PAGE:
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Three-phase flow displacement dynamics and Haines jumps in a hydrophobic porous medium

Authors
  • Alhosani, Abdulla1
  • Scanziani, Alessio1
  • Lin, Qingyang2
  • Selem, Ahmed1
  • Pan, Ziqing3
  • Blunt, Martin J.1
  • Bijeljic, Branko1
  • 1 Department of Earth Science and Engineering, Imperial College London, London
  • 2 State Environmental Protection Engineering Center for Coal-Fired Air Pollution Control, Zhejiang University, Hangzhou 310027
  • 3 Department of Chemical Engineering, Imperial College London, London
Type
Published Article
Journal
Proceedings. Mathematical, Physical, and Engineering Sciences
Publisher
The Royal Society Publishing
Publication Date
Dec 23, 2020
Volume
476
Issue
2244
Identifiers
DOI: 10.1098/rspa.2020.0671
PMID: 33402876
PMCID: PMC7776970
Source
PubMed Central
Keywords
Disciplines
  • Research Article
License
Green

Abstract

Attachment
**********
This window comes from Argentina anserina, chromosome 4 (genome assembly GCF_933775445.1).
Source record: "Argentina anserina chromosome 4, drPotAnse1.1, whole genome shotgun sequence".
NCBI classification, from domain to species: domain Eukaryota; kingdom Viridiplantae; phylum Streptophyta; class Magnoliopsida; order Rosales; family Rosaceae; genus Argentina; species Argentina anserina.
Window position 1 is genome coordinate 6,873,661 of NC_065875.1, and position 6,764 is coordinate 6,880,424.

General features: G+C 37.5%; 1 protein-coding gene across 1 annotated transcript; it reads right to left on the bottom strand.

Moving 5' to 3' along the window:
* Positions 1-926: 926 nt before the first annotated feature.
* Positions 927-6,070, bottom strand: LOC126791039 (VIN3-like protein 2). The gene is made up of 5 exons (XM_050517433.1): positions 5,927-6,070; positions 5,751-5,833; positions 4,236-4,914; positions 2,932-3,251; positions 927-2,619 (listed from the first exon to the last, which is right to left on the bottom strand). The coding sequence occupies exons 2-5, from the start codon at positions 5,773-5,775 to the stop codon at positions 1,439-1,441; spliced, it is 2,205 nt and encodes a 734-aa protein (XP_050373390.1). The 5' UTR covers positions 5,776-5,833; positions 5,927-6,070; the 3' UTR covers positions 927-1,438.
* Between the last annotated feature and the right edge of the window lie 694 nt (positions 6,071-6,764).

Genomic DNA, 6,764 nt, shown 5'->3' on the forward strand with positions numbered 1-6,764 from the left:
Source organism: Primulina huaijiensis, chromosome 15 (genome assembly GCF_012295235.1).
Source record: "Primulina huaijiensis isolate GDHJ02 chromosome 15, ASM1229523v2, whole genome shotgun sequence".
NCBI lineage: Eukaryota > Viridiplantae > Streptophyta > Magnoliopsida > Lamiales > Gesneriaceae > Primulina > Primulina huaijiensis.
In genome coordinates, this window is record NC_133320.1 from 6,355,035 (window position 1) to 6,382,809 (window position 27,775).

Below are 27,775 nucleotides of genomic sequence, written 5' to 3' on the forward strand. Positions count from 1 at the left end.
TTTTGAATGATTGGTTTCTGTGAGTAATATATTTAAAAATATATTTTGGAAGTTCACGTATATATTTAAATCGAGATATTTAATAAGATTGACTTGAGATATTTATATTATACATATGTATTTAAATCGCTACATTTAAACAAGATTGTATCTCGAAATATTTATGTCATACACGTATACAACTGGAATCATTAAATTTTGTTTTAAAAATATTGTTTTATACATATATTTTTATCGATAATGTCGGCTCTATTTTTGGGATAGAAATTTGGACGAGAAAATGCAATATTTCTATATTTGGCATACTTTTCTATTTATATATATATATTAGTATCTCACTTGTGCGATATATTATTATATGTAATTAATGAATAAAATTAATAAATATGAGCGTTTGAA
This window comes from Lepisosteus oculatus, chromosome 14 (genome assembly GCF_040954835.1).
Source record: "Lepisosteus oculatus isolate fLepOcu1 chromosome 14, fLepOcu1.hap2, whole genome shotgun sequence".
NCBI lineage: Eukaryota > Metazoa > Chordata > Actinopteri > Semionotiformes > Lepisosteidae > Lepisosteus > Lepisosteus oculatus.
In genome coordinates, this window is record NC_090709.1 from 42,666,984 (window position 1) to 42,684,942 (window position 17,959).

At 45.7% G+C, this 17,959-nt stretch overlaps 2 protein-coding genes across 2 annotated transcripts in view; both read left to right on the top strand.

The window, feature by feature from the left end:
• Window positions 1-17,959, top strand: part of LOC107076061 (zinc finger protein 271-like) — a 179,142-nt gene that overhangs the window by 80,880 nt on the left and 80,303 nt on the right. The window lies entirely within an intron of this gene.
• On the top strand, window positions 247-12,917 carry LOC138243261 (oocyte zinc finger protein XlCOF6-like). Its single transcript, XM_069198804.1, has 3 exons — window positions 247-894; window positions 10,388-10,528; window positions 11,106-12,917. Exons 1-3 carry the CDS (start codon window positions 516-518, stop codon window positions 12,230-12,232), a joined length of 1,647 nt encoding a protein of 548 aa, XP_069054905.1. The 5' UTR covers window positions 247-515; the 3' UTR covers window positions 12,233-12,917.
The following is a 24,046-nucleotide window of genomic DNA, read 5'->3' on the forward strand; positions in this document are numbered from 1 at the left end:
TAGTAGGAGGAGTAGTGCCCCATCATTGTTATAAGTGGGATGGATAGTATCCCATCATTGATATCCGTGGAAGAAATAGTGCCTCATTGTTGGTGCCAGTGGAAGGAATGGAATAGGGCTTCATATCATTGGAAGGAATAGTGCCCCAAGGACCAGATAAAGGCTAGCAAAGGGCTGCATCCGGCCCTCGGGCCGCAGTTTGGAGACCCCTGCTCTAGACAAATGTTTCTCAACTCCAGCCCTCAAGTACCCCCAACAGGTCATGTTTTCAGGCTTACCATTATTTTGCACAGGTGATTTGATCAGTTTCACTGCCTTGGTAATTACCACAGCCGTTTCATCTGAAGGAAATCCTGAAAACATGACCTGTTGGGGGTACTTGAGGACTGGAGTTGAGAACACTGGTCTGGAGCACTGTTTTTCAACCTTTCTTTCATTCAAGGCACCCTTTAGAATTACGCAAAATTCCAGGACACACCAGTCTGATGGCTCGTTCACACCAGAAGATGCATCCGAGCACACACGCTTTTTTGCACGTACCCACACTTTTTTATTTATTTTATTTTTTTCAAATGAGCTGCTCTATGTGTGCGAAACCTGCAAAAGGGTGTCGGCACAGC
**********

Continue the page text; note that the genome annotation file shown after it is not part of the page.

We use synchrotron X-ray micro-tomography to investigate the displacement dynamics during three-phase—oil, water and gas—flow in a hydrophobic porous medium. We observe a distinct gas invasion pattern, where gas progresses through the pore space in the form of disconnected clusters mediated by double and multiple displacement events. Gas advances in a process we name three-phase Haines jumps, during which gas re-arranges its configuration in the pore space, retracting from some regions to enable the rapid filling of multiple pores. The gas retraction leads to a permanent disconnection of gas ganglia, which do not reconnect as gas injection proceeds. We observe, in situ , the direct displacement of oil and water by gas as well as gas–oil–water double displacement. The use of local in situ measurements and an energy balance approach to determine fluid–fluid contact angles alongside the quantification of capillary pressures and pore occupancy indicate that the wettability order is oil–gas–water from most to least wetting. Furthermore, quantifying the evolution of Minkowski functionals implied well-connected oil and water, while the gas connectivity decreased as gas was broken up into discrete clusters during injection. This work can be used to design CO2 storage, improved oil recovery and microfluidic devices.

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